New Commission Is in Driver’s Seat : Government: The City Council has given a seven-member transportation panel the power to set parking rules.


A seven-member panel charged with developing comprehensive policies on transportation and parking issues was appointed Tuesday after a three-month review of candidates by the Glendale City Council.

Members of the new Transportation and Parking Commission, which includes several experts in transportation management, are expected to play a key role in evaluating issues such as proposed commuter rail, light-rail, trolley and bus projects.

The panel also has the power to establish parking time limits on certain streets and to approve preferential parking zones in residential neighborhoods--both controversial issues.


The new commission replaces two advisory boards--the citywide Parking Commission and the Montrose Parking Board--which were abolished by the council in May. Officials said those boards were ineffective because they only reviewed issues and had no authority to set parking rules.

Some Montrose residents protested that decision, saying they feared they would lose representation. The new panel includes two Montrose residents. Named as chairman by Mayor Ginger Bremberg is James D. Cashion, who was chairman of the now-defunct city-wide parking commission. Cashion, an accountant, has long been active in civic and business organizations dealing with transportation issues, including a coalition of Burbank, Glendale and Pasadena officials. He is a co-founder of the Glendale Transportation Management Assn.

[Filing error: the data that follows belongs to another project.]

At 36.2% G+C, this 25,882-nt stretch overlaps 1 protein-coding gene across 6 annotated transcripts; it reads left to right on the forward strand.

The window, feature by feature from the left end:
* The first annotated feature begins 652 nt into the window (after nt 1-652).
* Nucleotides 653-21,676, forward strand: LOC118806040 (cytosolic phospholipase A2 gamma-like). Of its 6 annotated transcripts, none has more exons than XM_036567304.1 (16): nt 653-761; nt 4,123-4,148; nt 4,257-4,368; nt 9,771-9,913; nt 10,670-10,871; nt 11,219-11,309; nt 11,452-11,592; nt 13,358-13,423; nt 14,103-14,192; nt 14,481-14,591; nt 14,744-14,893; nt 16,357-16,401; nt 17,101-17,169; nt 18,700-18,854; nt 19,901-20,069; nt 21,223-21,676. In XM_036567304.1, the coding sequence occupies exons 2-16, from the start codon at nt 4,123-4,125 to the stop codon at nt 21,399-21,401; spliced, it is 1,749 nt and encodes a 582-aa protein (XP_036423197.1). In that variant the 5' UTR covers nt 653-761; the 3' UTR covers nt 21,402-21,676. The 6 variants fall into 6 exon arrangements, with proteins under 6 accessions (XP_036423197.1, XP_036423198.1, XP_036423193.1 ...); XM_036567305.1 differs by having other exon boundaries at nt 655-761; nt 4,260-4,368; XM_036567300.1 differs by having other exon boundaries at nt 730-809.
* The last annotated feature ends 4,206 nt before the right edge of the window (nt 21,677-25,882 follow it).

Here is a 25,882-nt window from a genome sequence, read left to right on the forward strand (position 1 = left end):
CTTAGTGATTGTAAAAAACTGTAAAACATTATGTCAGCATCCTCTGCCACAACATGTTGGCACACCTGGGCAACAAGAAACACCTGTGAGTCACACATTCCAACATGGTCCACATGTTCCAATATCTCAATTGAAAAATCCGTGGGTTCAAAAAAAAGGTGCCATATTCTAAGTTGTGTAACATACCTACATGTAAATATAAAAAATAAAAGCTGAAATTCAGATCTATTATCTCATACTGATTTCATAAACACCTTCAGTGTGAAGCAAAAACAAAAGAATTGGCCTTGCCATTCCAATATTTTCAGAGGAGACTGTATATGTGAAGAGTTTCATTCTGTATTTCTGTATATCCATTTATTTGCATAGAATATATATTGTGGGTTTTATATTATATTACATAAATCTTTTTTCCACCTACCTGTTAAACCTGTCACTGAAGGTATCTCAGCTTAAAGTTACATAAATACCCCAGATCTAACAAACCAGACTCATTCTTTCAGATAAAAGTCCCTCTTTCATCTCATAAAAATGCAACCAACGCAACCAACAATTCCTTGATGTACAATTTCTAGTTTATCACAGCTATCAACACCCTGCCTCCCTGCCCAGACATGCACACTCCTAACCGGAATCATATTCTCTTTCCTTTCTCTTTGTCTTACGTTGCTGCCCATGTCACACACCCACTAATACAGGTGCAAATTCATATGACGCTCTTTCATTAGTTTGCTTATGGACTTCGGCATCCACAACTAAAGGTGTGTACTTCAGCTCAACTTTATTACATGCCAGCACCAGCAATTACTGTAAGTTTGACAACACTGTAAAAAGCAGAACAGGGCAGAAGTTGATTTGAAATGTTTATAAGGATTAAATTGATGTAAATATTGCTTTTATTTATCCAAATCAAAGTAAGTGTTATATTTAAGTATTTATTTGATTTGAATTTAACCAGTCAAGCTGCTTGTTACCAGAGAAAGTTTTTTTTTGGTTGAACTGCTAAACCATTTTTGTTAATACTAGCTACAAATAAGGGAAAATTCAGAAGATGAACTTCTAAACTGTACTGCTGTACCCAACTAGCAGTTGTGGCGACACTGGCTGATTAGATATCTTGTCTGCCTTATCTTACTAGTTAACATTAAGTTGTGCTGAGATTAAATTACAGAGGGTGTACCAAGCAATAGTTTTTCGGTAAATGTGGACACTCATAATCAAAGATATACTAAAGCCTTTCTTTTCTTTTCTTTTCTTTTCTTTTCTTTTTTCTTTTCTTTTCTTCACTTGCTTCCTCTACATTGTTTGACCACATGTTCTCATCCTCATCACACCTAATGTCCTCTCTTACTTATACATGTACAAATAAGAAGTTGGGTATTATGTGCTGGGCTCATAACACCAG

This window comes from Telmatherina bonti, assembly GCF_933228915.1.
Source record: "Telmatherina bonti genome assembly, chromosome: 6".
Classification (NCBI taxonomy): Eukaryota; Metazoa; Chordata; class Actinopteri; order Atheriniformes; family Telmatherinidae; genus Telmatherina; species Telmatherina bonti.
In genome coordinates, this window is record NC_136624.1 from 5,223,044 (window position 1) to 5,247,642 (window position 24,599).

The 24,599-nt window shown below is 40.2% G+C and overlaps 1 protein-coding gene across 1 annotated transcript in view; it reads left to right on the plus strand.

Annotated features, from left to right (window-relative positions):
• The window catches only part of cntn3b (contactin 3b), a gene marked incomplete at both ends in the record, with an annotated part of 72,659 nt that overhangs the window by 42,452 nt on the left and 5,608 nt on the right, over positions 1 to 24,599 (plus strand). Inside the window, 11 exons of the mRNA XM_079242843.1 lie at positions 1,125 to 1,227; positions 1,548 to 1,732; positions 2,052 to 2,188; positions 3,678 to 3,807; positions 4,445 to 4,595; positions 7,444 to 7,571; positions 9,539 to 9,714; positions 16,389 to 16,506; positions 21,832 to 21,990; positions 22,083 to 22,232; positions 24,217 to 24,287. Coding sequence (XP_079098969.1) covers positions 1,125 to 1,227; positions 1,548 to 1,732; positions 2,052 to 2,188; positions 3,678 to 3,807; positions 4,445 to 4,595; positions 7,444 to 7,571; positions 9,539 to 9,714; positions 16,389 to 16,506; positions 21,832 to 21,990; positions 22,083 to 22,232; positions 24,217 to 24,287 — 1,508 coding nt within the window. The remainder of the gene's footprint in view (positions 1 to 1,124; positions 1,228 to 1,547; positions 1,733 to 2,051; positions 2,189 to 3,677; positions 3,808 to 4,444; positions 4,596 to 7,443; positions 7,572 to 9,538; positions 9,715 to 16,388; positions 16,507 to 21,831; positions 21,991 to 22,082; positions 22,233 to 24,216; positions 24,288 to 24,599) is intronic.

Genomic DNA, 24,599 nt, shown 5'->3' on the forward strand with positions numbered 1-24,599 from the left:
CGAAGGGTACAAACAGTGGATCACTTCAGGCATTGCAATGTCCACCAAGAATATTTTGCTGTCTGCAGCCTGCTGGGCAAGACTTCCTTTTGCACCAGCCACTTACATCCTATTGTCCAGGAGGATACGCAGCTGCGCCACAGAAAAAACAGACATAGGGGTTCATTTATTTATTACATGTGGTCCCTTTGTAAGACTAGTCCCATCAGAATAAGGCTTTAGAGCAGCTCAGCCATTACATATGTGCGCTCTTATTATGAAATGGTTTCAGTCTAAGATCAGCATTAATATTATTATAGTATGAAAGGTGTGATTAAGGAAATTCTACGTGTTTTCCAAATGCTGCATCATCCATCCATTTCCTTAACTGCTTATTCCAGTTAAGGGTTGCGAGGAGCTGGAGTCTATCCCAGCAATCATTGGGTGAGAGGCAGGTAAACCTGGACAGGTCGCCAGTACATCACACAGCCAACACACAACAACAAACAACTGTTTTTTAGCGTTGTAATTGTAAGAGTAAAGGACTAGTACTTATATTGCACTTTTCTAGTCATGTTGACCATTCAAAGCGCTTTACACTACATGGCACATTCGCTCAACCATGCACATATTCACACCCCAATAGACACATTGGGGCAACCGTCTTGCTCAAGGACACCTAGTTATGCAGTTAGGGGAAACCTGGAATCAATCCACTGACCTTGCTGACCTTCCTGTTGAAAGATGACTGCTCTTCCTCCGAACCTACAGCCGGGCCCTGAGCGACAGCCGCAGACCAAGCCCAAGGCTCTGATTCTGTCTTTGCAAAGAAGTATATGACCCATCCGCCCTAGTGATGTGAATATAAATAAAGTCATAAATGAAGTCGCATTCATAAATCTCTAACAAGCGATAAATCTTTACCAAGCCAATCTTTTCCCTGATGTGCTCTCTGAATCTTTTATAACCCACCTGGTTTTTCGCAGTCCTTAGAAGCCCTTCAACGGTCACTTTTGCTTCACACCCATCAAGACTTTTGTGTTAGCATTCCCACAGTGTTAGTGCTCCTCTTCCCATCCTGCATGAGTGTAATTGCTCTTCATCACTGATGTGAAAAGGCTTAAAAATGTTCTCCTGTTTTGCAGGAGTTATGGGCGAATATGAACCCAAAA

Also appointed to full, three-year terms:

* Anita Williams, a vice president and project manager of The Roth Group Inc., a Glendale consulting firm.

* Louise K. Garside, a civil engineer and chairman of the Glendale Chamber of Commerce who lives in the Whiting Woods neighborhood in the northern area of Glendale.

* Yervant Nahabedian, a Caltrans engineer and a resident of Montrose.

Serving initial two-year terms:

* Brian M. Navis, chief executive officer of Pacific Bus Service, which initiated the Beeline shuttle in Glendale.

* Edward H. Waldheim, a resident of Montrose and community activist who operates an office maintenance service.


* Jeanne E. Olwin, a 27-year Glendale resident and executive director of the Glendale Transportation Management Assn., a consortium of businesses working to resolve congestion issues.

While the commission is required to meet only once a month, Bremberg warned that members may need to spend 10 to 12 hours a week initially to sort out issues.

The board has two more members than other five-member city commissions. Council members said they wanted more representation on a panel deciding complex parking and transportation issues.

The new commission has authority to rule on transportation and parking issues in all areas of the city except the downtown redevelopment zone, roughly bounded by Central Avenue, Colorado Street, Maryland Avenue and Glenoaks Boulevard. That area is controlled by the Glendale Redevelopment Agency, made up of the five council members.